I'd also be cautious about using the term "Blog". A blog suggests that you're mostly using it to mouth off (i.e. talk about what an expert you are on a variety of topics). A website suggests a professional site which features services (i.e. a story site as opposed to someone telling everyone else how to write stories.

This is a typical trap many aspiring authors find themselves in. They'll start a blog, and in order to feed the ravenous appetite for free content by fans, they end up writing blog entries full time, never managing to advance as a fiction writer. That's why there are SO many 'writing blogs' telling you what NOT to do, rather than suggesting how to succeed.

If your problem with the pay sites is a lack of credit (i.e. no credit card), I'd suggest using paypal. You can either tie it directly to your bank account, or by depositing funds to the site. What's more, instead of having hundreds of different sites storing your credit card info insecurely, you only have a single site, which is invested in protecting your credit info.!

Hope that helps. If you have any further questions, feel free to contact me directly (not sure there's a way to do that on the SOL forum, under the old Google Groups you could always elect ("Respond via email")).

Crumbly Writer

@Switch Blayde

Where did you hear that? These types of sites typically say they are not responsible for the content so they can't be held liable for something illegal. So if they don't own the content, how would they own your stories?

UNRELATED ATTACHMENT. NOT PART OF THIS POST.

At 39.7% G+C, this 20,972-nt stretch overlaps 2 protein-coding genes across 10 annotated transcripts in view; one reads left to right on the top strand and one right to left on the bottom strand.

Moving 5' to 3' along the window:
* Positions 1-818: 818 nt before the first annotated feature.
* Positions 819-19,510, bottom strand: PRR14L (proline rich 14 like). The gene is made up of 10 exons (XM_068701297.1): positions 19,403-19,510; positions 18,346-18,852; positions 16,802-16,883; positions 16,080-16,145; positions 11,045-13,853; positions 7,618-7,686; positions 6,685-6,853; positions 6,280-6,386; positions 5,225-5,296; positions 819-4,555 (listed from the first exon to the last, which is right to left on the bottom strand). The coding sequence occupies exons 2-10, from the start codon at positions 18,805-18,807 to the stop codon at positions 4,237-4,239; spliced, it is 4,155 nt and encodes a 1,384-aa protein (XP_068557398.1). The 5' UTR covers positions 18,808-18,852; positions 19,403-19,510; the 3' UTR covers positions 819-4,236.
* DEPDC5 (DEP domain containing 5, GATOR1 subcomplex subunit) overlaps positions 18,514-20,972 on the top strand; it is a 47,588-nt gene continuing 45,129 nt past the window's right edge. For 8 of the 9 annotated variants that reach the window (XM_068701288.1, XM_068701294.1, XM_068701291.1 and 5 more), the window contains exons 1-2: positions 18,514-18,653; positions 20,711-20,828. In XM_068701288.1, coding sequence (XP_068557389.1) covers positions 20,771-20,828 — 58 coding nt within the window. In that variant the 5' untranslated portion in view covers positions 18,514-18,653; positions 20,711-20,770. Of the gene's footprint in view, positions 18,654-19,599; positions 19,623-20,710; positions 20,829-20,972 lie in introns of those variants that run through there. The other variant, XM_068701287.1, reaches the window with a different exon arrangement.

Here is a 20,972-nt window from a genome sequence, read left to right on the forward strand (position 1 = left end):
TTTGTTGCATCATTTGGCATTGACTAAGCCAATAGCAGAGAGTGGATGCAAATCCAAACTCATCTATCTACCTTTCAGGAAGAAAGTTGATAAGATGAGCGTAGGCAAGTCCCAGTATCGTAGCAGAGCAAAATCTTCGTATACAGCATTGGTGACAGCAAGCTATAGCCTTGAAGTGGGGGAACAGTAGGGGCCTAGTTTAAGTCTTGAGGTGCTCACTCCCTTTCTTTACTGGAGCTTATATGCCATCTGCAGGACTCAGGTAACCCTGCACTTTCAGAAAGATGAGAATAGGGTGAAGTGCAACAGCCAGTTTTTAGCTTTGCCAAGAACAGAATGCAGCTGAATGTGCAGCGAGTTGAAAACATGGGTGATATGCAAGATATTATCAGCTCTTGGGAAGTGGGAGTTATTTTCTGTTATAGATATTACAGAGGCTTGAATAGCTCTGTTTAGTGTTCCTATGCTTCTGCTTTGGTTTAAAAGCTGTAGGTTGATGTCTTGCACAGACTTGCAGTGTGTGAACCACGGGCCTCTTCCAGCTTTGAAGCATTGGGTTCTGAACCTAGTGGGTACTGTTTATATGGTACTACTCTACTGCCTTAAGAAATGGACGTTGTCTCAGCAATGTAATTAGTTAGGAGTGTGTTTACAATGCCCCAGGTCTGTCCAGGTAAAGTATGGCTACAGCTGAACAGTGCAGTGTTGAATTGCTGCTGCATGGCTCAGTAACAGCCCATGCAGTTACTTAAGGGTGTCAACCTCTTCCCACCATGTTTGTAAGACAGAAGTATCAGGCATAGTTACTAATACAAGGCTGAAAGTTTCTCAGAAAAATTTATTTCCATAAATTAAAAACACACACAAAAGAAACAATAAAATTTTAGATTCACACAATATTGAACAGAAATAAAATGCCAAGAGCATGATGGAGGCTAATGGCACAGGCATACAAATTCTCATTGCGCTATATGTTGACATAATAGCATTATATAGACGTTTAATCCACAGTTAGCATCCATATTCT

Switch, they don't "own" the stories, but they "own" the site (instead of you). Meaning that, if someone sees something on the site they object to, you'll find yourself without a website, and all your content will disappear overnight, often taking you weeks to months to recreate and rebuild it.

From what I've seen, going the "Free" route is a recipe for disaster, especially if your content might offend ANYONE in the slightest. (People are quick to complain about anything that offends them nowadays!)

Ernest Bywater
Updated:

@demonmaster62


Which is important if you hope to make revenue from it down the road (which I do).


Personally, I think 99.999999999% of bloggers are a waste of good electrons. I've not seen them all so I can't make it 100%. Nor can I see anyway to make reasonable revenue from a blog.